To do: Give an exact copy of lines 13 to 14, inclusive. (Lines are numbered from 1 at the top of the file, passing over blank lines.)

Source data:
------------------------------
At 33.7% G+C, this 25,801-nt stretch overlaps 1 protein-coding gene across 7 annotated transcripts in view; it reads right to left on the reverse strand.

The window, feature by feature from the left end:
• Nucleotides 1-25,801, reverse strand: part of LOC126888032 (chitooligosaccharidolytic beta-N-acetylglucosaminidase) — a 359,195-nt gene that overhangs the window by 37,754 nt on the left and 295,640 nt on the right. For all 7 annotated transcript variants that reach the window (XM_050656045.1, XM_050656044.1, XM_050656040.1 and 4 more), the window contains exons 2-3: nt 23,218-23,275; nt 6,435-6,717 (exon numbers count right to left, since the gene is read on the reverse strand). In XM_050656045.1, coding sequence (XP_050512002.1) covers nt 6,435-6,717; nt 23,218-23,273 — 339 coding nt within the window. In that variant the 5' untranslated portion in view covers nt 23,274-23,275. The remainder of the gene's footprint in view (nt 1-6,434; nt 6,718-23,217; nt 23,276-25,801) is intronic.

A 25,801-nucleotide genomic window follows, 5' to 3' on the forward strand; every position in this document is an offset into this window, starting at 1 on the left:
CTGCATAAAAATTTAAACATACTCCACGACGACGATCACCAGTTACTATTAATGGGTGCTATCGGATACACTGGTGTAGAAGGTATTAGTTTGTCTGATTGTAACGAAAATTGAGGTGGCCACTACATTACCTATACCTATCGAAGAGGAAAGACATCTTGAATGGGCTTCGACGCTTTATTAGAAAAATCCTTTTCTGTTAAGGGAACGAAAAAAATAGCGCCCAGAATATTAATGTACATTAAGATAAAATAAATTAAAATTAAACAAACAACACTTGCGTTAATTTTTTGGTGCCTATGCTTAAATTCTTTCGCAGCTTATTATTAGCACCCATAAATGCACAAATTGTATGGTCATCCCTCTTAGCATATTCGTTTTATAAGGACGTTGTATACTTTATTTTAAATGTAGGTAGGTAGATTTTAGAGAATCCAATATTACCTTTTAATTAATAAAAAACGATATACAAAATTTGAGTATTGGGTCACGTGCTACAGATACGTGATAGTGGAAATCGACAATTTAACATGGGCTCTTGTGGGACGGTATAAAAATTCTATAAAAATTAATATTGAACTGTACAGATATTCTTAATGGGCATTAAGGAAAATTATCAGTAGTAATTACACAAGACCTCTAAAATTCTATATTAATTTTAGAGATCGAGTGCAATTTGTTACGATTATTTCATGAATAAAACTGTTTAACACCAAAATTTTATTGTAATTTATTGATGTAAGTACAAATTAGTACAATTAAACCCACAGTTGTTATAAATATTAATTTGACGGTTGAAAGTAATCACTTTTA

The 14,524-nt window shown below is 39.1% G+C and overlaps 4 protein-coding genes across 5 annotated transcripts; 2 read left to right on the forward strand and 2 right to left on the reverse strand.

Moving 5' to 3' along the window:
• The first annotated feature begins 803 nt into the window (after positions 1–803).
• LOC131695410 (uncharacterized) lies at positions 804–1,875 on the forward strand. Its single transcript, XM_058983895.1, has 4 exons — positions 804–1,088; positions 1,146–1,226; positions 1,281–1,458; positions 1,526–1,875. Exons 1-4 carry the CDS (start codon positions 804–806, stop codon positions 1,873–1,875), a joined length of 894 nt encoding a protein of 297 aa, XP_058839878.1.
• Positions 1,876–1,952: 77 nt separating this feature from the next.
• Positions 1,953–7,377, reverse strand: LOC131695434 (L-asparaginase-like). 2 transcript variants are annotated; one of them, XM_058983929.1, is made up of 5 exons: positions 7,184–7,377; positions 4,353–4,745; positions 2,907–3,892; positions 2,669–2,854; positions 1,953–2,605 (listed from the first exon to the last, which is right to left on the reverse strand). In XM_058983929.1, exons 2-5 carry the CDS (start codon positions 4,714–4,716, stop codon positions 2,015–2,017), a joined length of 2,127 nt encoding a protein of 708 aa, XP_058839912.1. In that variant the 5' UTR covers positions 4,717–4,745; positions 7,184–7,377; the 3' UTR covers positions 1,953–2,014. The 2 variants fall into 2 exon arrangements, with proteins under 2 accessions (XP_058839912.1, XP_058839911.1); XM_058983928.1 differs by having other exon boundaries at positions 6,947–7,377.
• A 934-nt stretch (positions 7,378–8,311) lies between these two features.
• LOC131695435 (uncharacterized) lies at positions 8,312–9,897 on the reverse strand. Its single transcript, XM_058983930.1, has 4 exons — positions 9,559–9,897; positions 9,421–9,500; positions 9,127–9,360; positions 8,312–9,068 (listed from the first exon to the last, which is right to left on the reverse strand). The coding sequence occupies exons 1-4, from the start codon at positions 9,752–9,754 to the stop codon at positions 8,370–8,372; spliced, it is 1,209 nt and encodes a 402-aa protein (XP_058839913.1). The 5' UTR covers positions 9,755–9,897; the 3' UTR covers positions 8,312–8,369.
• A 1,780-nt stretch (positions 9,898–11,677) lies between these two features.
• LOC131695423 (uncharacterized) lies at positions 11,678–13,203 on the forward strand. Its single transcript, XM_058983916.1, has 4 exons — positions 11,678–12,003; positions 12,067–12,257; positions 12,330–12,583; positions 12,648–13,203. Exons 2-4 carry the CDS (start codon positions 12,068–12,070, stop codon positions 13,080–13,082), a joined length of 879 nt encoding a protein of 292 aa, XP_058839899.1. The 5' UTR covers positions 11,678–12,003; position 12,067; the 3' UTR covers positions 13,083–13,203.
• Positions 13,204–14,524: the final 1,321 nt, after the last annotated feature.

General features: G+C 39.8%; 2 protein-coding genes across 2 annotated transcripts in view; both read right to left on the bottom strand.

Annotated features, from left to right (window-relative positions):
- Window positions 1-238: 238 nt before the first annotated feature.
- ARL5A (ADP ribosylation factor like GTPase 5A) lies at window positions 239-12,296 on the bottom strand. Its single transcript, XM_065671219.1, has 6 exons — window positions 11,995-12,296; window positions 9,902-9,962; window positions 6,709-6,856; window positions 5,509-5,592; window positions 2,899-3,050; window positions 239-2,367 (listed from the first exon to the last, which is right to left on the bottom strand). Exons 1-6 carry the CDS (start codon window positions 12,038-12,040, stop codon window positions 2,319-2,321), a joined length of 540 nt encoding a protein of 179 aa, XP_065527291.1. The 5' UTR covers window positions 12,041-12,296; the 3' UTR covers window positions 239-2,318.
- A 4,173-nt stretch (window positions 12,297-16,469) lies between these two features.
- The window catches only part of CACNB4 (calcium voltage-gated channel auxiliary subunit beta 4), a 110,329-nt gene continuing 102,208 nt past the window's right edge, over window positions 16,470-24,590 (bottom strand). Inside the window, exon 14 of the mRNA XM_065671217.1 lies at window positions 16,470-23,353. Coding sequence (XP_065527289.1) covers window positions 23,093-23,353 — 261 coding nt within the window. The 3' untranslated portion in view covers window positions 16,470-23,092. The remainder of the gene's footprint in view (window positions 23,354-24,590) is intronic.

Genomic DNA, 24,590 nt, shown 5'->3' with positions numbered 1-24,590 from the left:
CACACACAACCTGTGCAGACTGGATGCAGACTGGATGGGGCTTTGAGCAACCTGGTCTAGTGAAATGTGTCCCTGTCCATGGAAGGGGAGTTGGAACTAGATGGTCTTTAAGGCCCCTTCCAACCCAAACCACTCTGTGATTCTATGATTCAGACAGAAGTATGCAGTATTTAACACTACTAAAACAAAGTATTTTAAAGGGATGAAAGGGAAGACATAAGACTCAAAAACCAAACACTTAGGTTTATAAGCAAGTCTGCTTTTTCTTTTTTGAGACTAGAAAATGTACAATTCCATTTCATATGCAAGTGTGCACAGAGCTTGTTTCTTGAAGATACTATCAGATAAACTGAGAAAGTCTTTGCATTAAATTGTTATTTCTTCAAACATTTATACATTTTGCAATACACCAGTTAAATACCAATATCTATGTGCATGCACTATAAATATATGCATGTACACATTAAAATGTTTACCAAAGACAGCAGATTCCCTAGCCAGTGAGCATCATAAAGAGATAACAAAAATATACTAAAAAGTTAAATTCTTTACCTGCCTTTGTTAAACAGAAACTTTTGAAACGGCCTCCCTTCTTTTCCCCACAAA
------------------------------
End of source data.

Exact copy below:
• LOC131695435 (uncharacterized) lies at positions 8,312–9,897 on the reverse strand. Its single transcript, XM_058983930.1, has 4 exons — positions 9,559–9,897; positions 9,421–9,500; positions 9,127–9,360; positions 8,312–9,068 (listed from the first exon to the last, which is right to left on the reverse strand). The coding sequence occupies exons 1-4, from the start codon at positions 9,752–9,754 to the stop codon at positions 8,370–8,372; spliced, it is 1,209 nt and encodes a 402-aa protein (XP_058839913.1). The 5' UTR covers positions 9,755–9,897; the 3' UTR covers positions 8,312–8,369.
• A 1,780-nt stretch (positions 9,898–11,677) lies between these two features.